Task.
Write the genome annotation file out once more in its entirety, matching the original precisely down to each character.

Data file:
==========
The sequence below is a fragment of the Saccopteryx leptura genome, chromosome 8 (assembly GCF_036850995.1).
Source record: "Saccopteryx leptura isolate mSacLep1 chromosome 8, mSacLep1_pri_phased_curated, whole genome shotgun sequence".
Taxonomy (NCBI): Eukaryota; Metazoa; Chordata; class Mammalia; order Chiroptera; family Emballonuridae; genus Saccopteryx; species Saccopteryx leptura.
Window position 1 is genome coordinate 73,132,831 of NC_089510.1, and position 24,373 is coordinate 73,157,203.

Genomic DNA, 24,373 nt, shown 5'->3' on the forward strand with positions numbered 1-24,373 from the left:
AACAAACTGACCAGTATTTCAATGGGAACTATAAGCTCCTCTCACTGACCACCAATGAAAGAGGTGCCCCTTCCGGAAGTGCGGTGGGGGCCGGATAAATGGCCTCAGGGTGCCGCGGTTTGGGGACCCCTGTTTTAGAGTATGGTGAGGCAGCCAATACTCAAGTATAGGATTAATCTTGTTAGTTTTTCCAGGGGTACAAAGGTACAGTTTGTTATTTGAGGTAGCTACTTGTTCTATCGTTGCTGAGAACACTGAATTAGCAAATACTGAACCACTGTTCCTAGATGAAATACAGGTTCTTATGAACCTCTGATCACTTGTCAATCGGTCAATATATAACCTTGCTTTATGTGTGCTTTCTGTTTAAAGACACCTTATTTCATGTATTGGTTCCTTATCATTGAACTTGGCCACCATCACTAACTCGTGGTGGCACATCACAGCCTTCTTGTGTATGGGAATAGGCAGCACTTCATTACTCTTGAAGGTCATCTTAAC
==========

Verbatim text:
The sequence below is a fragment of the Saccopteryx leptura genome, chromosome 8 (assembly GCF_036850995.1).
Source record: "Saccopteryx leptura isolate mSacLep1 chromosome 8, mSacLep1_pri_phased_curated, whole genome shotgun sequence".
Taxonomy (NCBI): Eukaryota; Metazoa; Chordata; class Mammalia; order Chiroptera; family Emballonuridae; genus Saccopteryx; species Saccopteryx leptura.
Window position 1 is genome coordinate 73,132,831 of NC_089510.1, and position 24,373 is coordinate 73,157,203.

Genomic DNA, 24,373 nt, shown 5'->3' on the forward strand with positions numbered 1-24,373 from the left:
AACAAACTGACCAGTATTTCAATGGGAACTATAAGCTCCTCTCACTGACCACCAATGAAAGAGGTGCCCCTTCCGGAAGTGCGGTGGGGGCCGGATAAATGGCCTCAGGGTGCCGCGGTTTGGGGACCCCTGTTTTAGAGTATGGTGAGGCAGCCAATACTCAAGTATAGGATTAATCTTGTTAGTTTTTCCAGGGGTACAAAGGTACAGTTTGTTATTTGAGGTAGCTACTTGTTCTATCGTTGCTGAGAACACTGAATTAGCAAATACTGAACCACTGTTCCTAGATGAAATACAGGTTCTTATGAACCTCTGATCACTTGTCAATCGGTCAATATATAACCTTGCTTTATGTGTGCTTTCTGTTTAAAGACACCTTATTTCATGTATTGGTTCCTTATCATTGAACTTGGCCACCATCACTAACTCGTGGTGGCACATCACAGCCTTCTTGTGTATGGGAATAGGCAGCACTTCATTACTCTTGAAGGTCATCTTAAC